Fighting Fantasy: Deathtrap Dungeon for iPhone Not For Everyone

Fighting Fantasy: Deathtrap Dungeon Rating: ★★★☆☆

As a child I was an avid reader. The “choose your adventure” stories were always one genre I enjoyed immensely. Those were the stories that were not meant to be read linearly but that jumped around the book depending on the decisions you made in the story. In many ways, they were the precursor to today’s non-linear video games. Fighting Fantasy: Deathtrap Dungeon from Big Blue Bubble is a translation of this genre to the iPhone. First popularized in the early 1980s, the Fighting Fantasy series of books by Steve Jackson and Ian Livingstone now finds itself in the digital age.

Fighting Fantasy Deathtrap Dungeon iPhone_5Deathtrap Dungeon is not a video game in the literal sense of the phrase. There is no actual live action. Instead, it is a direct port of the original format. In it, you follow the adventure of your character by reading the story and making decisions about progress at the end of each section. The adventure jumps around the book until you either end the story successfully or your character meets an untimely fate. The wrinkle in the Fighting Fantasy series of books is this: at the beginning of the story you rolled two six-sided dice (provided by the game) to roll the three character attribute values of Skill, Stamina, and Luck. These attribute are then used throughout the story to help determine the outcome. These attributes are sometimes used like hit points, lost or gained based on encounters and in other instances they’re used as a way to resolve combat and other encounters. Players also carry an inventory of items they can use along the way. Players move through a story by reading a section and making the required selection at the end by pressing the indicated button. The story moves to that section and continues. Along the way, they may have to use their attributes to resolve a situation or select an item from their inventory. Inventory items are selected from the menu accessed by tapping a page.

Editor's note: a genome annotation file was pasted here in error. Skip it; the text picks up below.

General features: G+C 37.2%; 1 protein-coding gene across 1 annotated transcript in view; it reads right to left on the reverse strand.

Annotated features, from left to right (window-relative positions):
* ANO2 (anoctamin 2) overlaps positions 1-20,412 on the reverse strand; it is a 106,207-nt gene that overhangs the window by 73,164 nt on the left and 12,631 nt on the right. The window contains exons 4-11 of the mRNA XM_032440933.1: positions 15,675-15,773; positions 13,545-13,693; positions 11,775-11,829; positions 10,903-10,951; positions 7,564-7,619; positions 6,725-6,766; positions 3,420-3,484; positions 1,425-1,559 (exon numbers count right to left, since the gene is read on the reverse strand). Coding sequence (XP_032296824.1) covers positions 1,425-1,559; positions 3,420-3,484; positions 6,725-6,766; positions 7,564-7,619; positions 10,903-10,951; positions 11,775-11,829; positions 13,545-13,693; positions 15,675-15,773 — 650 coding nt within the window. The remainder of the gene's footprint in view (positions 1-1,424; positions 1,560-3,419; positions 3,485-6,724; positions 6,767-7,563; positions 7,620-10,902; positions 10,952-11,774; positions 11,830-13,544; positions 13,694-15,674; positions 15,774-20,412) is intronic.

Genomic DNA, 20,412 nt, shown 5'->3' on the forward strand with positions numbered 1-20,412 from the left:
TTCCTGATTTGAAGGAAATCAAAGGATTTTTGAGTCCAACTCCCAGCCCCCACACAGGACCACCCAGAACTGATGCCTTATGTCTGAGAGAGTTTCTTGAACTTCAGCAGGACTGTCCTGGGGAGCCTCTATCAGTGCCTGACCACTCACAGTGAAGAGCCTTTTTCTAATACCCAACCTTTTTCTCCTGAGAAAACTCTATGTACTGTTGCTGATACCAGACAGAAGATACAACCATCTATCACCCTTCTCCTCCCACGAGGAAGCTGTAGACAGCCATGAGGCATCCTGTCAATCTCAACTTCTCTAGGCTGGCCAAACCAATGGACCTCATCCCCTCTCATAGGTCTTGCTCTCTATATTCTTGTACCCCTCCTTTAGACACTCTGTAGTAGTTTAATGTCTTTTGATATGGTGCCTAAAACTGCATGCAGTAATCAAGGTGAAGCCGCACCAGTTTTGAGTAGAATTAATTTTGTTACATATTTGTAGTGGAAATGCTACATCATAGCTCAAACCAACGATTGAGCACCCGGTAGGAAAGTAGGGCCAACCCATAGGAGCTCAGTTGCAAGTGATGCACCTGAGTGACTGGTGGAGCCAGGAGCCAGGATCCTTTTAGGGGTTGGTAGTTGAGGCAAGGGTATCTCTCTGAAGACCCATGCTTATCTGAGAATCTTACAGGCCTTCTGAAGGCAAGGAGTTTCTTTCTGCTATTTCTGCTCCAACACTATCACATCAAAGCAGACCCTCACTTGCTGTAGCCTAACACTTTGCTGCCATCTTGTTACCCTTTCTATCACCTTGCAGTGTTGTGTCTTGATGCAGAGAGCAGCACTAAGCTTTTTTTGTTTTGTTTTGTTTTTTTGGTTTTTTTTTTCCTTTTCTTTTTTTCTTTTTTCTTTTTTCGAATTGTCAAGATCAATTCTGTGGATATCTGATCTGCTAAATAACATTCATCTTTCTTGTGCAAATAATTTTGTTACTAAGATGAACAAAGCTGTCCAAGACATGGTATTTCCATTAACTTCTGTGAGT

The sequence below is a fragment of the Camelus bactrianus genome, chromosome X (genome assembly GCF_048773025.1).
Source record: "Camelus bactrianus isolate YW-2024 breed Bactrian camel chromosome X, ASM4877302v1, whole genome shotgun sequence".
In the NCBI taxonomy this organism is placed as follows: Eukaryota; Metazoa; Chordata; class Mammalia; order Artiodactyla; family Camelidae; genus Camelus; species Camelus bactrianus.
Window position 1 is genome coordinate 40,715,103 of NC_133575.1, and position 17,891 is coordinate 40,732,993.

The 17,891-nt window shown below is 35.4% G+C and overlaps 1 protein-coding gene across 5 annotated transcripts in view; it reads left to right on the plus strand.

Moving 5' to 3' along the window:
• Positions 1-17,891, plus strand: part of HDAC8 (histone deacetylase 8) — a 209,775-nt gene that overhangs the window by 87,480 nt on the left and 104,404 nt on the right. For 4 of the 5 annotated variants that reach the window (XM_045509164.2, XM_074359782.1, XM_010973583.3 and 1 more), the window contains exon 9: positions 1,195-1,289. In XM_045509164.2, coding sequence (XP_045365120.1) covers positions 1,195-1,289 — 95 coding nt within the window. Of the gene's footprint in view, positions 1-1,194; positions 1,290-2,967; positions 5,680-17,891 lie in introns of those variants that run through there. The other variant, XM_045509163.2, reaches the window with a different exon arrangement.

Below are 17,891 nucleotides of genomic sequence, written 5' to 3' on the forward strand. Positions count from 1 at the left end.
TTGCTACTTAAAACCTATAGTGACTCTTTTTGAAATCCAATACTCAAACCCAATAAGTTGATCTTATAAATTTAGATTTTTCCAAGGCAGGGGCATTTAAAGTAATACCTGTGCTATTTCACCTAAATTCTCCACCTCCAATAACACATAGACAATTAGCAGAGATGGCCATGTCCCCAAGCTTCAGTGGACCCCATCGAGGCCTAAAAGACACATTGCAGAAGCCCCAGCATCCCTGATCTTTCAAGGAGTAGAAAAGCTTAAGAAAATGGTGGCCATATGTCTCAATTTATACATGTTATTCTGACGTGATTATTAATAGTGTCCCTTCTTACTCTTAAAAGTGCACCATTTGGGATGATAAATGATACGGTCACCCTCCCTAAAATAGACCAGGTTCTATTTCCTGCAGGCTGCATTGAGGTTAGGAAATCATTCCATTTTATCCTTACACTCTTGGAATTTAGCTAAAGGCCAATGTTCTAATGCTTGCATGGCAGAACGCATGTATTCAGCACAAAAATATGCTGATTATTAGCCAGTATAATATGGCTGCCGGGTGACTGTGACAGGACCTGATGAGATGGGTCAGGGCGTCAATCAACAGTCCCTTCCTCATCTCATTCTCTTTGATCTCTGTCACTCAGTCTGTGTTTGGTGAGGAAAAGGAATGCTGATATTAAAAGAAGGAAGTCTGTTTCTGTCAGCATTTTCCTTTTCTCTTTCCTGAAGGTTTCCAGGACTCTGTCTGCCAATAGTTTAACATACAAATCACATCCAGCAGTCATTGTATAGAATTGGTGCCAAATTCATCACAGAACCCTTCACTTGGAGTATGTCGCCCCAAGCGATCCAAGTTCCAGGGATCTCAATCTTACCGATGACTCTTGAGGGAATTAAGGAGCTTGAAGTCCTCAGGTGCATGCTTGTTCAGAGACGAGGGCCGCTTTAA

This game certainly has its merits and was a fun bit of nostalgia for me. It did however become very repetitive for me very quickly. The story was well written and interesting to read but Deathtrap Dungeon certainly isn’t what I’ve come to expect from iPhone games. If I’m going to read a book I’d much rather sit down and read a book from cover to cover then in this format. Similarly, if I’m going to play a video game I’m going to sit down and play a video game. I commend the authors and publishers for bringing this format to the iPhone but it just isn’t for everyone. I can see Deathtrap Dungeon appealing to adolescents and adults looking for a nostalgic trip back to their youth. I would certainly have no qualms about handing this story to an 11 or 12 year old who enjoys reading to entertain them on a trip although I don’t know if it could hold the attention of someone in their teens. For someone my age, it was certainly entertaining but not what I’m looking for in a game.

Fighting Fantasy: Deathtrap Dungeon is an innovative format but ultimately a direct port of an older genre. It doesn’t take advantage of the unique features of the iPhone platform nor do I believe it has the universal appeal of most successful iPhone games. If you need to entertain your tween on a trip, this might be worth picking up. Otherwise, you might want to find your adventure somewhere else.

The Good:

  • Unique format
  • Well written adventure

The Not So Good:

  • Neither book or game
  • Lacks universal appeal
  • Direct copy of original book that does not take advantage of iPhone platform features

Reviewed By: Erin Peterson

Price: $2.99 (iTunes Store)
Released: Feb 10, 2010
Reviewed Version: 1.0
Size: 44.9 MB
Languages: English
Seller: Big Blue Bubble

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